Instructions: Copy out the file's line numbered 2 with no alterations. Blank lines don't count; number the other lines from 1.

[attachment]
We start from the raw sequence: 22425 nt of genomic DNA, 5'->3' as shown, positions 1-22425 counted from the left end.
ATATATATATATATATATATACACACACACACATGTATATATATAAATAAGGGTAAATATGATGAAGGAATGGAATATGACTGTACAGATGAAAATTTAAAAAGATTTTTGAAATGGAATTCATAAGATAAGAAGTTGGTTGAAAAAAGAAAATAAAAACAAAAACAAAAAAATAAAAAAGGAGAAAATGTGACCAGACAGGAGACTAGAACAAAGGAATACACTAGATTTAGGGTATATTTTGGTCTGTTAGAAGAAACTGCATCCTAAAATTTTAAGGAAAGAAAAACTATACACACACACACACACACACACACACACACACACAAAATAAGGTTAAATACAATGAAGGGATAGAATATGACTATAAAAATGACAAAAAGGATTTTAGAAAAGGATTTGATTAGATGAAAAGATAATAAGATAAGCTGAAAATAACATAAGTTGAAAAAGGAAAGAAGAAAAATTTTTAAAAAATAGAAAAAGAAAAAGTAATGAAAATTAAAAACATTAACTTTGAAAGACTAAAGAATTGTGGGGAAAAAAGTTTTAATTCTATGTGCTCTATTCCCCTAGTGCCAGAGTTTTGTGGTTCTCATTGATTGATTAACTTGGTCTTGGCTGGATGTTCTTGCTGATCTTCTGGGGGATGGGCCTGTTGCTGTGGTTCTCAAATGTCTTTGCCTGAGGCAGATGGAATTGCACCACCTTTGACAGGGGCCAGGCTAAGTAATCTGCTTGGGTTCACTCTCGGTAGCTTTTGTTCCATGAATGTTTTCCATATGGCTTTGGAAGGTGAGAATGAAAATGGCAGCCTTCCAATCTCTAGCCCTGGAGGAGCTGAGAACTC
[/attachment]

ATATATATATATATATATATACACACACACACATGTATATATATAAATAAGGGTAAATATGATGAAGGAATGGAATATGACTGTACAGATGAAAATTTAAAAAGATTTTTGAAATGGAATTCATAAGATAAGAAGTTGGTTGAAAAAAGAAAATAAAAACAAAAACAAAAAAATAAAAAAGGAGAAAATGTGACCAGACAGGAGACTAGAACAAAGGAATACACTAGATTTAGGGTATATTTTGGTCTGTTAGAAGAAACTGCATCCTAAAATTTTAAGGAAAGAAAAACTATACACACACACACACACACACACACACACACACACAAAATAAGGTTAAATACAATGAAGGGATAGAATATGACTATAAAAATGACAAAAAGGATTTTAGAAAAGGATTTGATTAGATGAAAAGATAATAAGATAAGCTGAAAATAACATAAGTTGAAAAAGGAAAGAAGAAAAATTTTTAAAAAATAGAAAAAGAAAAAGTAATGAAAATTAAAAACATTAACTTTGAAAGACTAAAGAATTGTGGGGAAAAAAGTTTTAATTCTATGTGCTCTATTCCCCTAGTGCCAGAGTTTTGTGGTTCTCATTGATTGATTAACTTGGTCTTGGCTGGATGTTCTTGCTGATCTTCTGGGGGATGGGCCTGTTGCTGTGGTTCTCAAATGTCTTTGCCTGAGGCAGATGGAATTGCACCACCTTTGACAGGGGCCAGGCTAAGTAATCTGCTTGGGTTCACTCTCGGTAGCTTTTGTTCCATGAATGTTTTCCATATGGCTTTGGAAGGTGAGAATGAAAATGGCAGCCTTCCAATCTCTAGCCCTGGAGGAGCTGAGAACTC